Public Press wins an Excellence in Journalism award for ‘Public Schools, Private Money,’ in the winter 2014 edition
Gov. Jerry Brown has signed bills to make it illegal to openly carry handguns and to ban the sale and possession of shark fins in California. The shark fin bill goes into effect on Jan. 1, 2013 while the open carry ban begins Jan 1, 2012
The shark fin bill has been a controversial topic in the past few months, with state Sen. Leland Yee, D-San Francisco, who is running for San Francisco mayor, calling the ban “insensitive to the Chinese culture” when the bill was introduced in February by Assemblyman Paul Fong, D-Cupertino.
Fong said the ban was not an attack on Chinese culture, but on the practice of taking the shark fins. Yee has been mum on the topic since.
Several organizations came out in support of the ban of the selling and possessing of shark fins. WildAid, a nonprofit organization that campaigns to end illegal trade in wildlife, has been working to educate restaurant owners and stores that sell shark fin on how it affects the shark population.
"Researchers estimate that some shark populations have declined by more than 90 percent, portending grave threats to our environment and commercial fishing,” Brown said in a statement.
“Governor Brown has chosen to protect our ocean’s ecosystem and help end the decimation of the shark population.,” said Fong.
Shark fin is a Chinese delicacy usually served at Chinese restaurants for special occasions such as birthdays and weddings. Brown signed a companion bill that would allow restaurants to continue selling their remaining stock until July 1, 2013.
California will join Washington, Hawaii and Oregon in the banning the selling and possession of shark fin.
The open carry bill had strong opposition from gun rights advocates but was backed by law enforcement and the Brady Campaign to End Gun Violence.
The bill, by Assemblyman Anthony Portantino, D-La Cañada Flintridge,was prompted by the "open carry" movement, in which people displayed firearms in public places to protest gun-control laws.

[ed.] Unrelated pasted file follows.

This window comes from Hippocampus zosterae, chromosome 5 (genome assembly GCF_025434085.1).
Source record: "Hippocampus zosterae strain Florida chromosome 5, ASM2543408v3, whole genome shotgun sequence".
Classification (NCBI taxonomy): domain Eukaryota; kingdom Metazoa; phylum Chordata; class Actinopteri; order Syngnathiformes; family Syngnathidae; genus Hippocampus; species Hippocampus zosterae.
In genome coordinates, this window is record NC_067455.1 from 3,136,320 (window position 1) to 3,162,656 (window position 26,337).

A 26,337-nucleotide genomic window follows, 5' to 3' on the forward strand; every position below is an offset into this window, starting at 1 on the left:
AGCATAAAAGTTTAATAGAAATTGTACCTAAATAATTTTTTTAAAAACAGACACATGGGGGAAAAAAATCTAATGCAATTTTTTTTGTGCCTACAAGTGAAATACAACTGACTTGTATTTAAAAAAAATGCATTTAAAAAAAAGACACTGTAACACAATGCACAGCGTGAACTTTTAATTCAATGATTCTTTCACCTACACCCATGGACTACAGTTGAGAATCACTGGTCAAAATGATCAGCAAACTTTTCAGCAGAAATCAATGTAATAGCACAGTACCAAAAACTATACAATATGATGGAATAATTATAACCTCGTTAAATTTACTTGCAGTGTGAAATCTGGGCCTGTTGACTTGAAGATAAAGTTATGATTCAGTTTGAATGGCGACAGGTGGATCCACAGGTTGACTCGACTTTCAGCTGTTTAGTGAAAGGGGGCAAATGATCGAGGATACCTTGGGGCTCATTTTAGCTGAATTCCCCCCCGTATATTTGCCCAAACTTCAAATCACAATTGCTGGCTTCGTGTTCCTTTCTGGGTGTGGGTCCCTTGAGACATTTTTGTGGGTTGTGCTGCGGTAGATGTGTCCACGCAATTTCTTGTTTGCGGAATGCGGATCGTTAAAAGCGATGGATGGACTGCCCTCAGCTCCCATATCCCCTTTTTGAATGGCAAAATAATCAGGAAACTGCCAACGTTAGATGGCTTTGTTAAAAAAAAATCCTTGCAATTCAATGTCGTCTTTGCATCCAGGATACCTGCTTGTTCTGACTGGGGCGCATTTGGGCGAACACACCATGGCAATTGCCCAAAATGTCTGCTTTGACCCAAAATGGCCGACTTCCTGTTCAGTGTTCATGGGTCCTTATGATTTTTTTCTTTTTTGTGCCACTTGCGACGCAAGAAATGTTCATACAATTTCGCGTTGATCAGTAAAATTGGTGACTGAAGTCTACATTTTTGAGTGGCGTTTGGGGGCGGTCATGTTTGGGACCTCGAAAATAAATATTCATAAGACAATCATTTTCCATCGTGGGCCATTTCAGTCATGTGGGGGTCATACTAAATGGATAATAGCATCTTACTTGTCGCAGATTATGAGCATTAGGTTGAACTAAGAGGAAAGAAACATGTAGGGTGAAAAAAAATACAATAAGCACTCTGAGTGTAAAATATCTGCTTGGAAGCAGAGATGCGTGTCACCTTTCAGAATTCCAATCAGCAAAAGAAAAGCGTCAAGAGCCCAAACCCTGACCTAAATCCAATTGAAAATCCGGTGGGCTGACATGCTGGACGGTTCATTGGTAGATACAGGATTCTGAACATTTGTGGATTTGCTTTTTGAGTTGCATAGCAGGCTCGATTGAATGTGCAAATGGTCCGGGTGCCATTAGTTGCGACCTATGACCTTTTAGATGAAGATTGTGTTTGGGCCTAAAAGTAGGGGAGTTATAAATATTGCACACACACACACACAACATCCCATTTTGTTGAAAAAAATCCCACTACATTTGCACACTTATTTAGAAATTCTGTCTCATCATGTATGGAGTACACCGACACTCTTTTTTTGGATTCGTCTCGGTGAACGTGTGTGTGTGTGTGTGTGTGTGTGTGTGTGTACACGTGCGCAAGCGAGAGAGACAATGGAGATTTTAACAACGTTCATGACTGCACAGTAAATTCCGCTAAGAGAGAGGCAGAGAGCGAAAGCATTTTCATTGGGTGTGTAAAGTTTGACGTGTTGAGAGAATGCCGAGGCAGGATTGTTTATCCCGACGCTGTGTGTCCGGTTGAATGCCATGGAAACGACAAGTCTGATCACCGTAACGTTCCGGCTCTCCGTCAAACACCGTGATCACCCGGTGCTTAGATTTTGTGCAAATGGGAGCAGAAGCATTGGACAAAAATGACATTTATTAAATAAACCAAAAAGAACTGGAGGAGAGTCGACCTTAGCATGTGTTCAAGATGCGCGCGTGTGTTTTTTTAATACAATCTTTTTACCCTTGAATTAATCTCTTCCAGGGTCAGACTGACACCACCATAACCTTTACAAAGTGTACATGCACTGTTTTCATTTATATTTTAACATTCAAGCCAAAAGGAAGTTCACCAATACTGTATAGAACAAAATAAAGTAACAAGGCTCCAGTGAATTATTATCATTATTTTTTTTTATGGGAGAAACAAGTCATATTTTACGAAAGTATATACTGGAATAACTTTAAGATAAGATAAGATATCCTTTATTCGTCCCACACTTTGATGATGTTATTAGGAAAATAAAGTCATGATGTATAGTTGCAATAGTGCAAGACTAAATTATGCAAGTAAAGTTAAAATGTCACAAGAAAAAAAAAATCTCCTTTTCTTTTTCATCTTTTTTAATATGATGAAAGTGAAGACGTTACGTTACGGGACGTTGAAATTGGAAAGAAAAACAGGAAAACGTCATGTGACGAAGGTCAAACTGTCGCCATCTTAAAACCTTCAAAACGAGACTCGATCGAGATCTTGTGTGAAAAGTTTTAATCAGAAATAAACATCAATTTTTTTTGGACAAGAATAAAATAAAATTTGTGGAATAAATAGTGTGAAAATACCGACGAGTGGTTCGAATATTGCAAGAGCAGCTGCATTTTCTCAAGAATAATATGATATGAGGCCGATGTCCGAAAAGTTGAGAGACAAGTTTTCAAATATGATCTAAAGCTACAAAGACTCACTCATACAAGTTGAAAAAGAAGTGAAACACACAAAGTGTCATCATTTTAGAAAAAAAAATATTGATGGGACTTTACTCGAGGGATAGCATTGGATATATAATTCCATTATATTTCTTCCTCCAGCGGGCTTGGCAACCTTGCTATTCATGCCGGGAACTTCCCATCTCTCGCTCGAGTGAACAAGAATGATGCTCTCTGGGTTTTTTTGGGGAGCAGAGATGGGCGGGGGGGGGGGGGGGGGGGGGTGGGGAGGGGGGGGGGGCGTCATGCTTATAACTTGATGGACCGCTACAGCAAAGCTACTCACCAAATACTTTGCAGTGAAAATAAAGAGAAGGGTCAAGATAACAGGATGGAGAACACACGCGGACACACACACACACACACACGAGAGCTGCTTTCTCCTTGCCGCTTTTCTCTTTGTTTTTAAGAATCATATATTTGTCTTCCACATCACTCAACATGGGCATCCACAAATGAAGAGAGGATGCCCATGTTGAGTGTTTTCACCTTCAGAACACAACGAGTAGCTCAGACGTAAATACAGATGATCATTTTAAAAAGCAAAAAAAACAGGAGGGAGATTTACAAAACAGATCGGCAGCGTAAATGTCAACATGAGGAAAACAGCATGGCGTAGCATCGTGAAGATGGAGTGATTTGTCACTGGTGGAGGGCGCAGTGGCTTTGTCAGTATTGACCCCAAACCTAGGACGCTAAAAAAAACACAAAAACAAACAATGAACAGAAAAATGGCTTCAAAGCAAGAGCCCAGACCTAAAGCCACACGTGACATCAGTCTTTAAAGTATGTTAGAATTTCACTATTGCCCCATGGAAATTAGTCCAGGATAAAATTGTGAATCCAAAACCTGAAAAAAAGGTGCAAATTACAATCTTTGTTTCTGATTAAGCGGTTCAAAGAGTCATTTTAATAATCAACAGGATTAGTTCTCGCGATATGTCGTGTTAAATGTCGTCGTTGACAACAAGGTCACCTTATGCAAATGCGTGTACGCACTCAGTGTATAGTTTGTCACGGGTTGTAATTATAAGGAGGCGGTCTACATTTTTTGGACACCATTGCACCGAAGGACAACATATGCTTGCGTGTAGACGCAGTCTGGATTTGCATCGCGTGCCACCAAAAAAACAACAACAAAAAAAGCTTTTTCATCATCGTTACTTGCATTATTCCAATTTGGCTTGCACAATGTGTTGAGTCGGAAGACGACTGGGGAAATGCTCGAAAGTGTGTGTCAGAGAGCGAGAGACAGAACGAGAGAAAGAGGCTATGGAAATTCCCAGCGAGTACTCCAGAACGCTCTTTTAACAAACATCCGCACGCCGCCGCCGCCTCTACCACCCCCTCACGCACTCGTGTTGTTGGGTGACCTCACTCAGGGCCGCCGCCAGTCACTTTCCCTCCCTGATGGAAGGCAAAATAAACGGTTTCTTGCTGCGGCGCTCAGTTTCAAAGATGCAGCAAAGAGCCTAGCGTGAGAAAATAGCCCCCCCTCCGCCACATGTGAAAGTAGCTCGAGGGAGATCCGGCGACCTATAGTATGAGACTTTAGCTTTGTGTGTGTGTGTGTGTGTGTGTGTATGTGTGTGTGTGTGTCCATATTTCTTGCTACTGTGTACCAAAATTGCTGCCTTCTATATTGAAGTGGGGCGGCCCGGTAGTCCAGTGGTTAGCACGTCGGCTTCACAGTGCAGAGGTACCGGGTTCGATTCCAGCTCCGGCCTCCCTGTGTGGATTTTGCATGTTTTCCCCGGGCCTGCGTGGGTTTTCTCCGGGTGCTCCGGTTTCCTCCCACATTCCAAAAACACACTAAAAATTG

There are exemptions in the bill for peace officers, military gatherings, gun shows and hunting.
According to the Los Angeles Times, violations will be a misdemeanor, with offenders facing up to one year in jail and a potential fine of $1,000. Gun owners may still apply to their local law enforcement agency for a permit to carry a concealed firearm.
Opponents of bill, such as Mike Stollenwerk, co-founder of OpenCarry.org, say the law is an attack on the Second Amendment right to bear arms.
The governor also signed another gun control measure that requires the state to keep records of rifle sales starting in January 2014. It currently requires records only of handgun sales.
The open carry bill was signed late Sunday night and the shark fin ban was signed on Friday.
The open carry of handguns will be banned in the state beginning in January. Creative Commons image by Flickr user formatted_dad
Despite his threat of massive vetoes, Gov. Jerry Brown vetoed about 17 percent of the end-of-session bills - far from any sort of record, according to the Sacramento Bee. From mid-September to late Sunday night, Brown signed 466 bills and vetoed 97, his office said. Brown's overall veto rate for the year was about 14 percent. When Arnold Schwarzenegger was governor, he vetoed more than a quarter of regular session bills.
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